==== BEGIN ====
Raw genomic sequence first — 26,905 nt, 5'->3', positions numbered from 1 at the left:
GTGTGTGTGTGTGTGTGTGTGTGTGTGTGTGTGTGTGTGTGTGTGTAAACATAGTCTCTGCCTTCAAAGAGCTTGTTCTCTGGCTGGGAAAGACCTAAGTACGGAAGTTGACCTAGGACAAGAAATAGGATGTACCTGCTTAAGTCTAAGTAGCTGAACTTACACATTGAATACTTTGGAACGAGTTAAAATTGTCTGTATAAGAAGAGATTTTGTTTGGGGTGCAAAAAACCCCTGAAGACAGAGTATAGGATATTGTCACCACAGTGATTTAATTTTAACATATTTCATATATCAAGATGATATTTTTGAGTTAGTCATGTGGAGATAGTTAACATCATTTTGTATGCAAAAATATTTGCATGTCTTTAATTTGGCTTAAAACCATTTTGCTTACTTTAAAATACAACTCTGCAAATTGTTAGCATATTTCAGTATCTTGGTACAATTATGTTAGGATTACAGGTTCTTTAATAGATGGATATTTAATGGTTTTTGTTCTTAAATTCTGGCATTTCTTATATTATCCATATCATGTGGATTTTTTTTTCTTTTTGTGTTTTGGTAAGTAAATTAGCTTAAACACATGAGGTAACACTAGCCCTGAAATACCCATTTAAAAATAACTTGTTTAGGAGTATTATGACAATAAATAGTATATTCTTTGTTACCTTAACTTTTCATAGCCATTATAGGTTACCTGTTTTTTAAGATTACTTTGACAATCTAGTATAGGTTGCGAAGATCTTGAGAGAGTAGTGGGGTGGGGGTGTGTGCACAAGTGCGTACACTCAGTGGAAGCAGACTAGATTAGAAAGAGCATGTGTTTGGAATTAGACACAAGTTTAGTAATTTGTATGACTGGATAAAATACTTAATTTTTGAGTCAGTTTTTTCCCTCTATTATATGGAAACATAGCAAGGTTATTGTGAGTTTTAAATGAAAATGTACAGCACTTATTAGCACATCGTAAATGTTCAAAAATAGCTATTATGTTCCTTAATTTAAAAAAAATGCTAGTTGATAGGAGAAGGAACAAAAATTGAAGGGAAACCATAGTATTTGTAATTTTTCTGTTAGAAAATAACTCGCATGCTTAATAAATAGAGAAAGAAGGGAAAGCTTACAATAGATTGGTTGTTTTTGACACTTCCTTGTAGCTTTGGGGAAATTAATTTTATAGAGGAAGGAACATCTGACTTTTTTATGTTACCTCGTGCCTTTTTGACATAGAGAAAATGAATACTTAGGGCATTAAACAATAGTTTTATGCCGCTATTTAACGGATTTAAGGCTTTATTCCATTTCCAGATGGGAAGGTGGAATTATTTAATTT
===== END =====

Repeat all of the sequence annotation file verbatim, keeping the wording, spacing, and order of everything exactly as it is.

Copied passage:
Raw genomic sequence first — 26,905 nt, 5'->3', positions numbered from 1 at the left:
GTGTGTGTGTGTGTGTGTGTGTGTGTGTGTGTGTGTGTGTGTGTGTAAACATAGTCTCTGCCTTCAAAGAGCTTGTTCTCTGGCTGGGAAAGACCTAAGTACGGAAGTTGACCTAGGACAAGAAATAGGATGTACCTGCTTAAGTCTAAGTAGCTGAACTTACACATTGAATACTTTGGAACGAGTTAAAATTGTCTGTATAAGAAGAGATTTTGTTTGGGGTGCAAAAAACCCCTGAAGACAGAGTATAGGATATTGTCACCACAGTGATTTAATTTTAACATATTTCATATATCAAGATGATATTTTTGAGTTAGTCATGTGGAGATAGTTAACATCATTTTGTATGCAAAAATATTTGCATGTCTTTAATTTGGCTTAAAACCATTTTGCTTACTTTAAAATACAACTCTGCAAATTGTTAGCATATTTCAGTATCTTGGTACAATTATGTTAGGATTACAGGTTCTTTAATAGATGGATATTTAATGGTTTTTGTTCTTAAATTCTGGCATTTCTTATATTATCCATATCATGTGGATTTTTTTTTCTTTTTGTGTTTTGGTAAGTAAATTAGCTTAAACACATGAGGTAACACTAGCCCTGAAATACCCATTTAAAAATAACTTGTTTAGGAGTATTATGACAATAAATAGTATATTCTTTGTTACCTTAACTTTTCATAGCCATTATAGGTTACCTGTTTTTTAAGATTACTTTGACAATCTAGTATAGGTTGCGAAGATCTTGAGAGAGTAGTGGGGTGGGGGTGTGTGCACAAGTGCGTACACTCAGTGGAAGCAGACTAGATTAGAAAGAGCATGTGTTTGGAATTAGACACAAGTTTAGTAATTTGTATGACTGGATAAAATACTTAATTTTTGAGTCAGTTTTTTCCCTCTATTATATGGAAACATAGCAAGGTTATTGTGAGTTTTAAATGAAAATGTACAGCACTTATTAGCACATCGTAAATGTTCAAAAATAGCTATTATGTTCCTTAATTTAAAAAAAATGCTAGTTGATAGGAGAAGGAACAAAAATTGAAGGGAAACCATAGTATTTGTAATTTTTCTGTTAGAAAATAACTCGCATGCTTAATAAATAGAGAAAGAAGGGAAAGCTTACAATAGATTGGTTGTTTTTGACACTTCCTTGTAGCTTTGGGGAAATTAATTTTATAGAGGAAGGAACATCTGACTTTTTTATGTTACCTCGTGCCTTTTTGACATAGAGAAAATGAATACTTAGGGCATTAAACAATAGTTTTATGCCGCTATTTAACGGATTTAAGGCTTTATTCCATTTCCAGATGGGAAGGTGGAATTATTTAATTT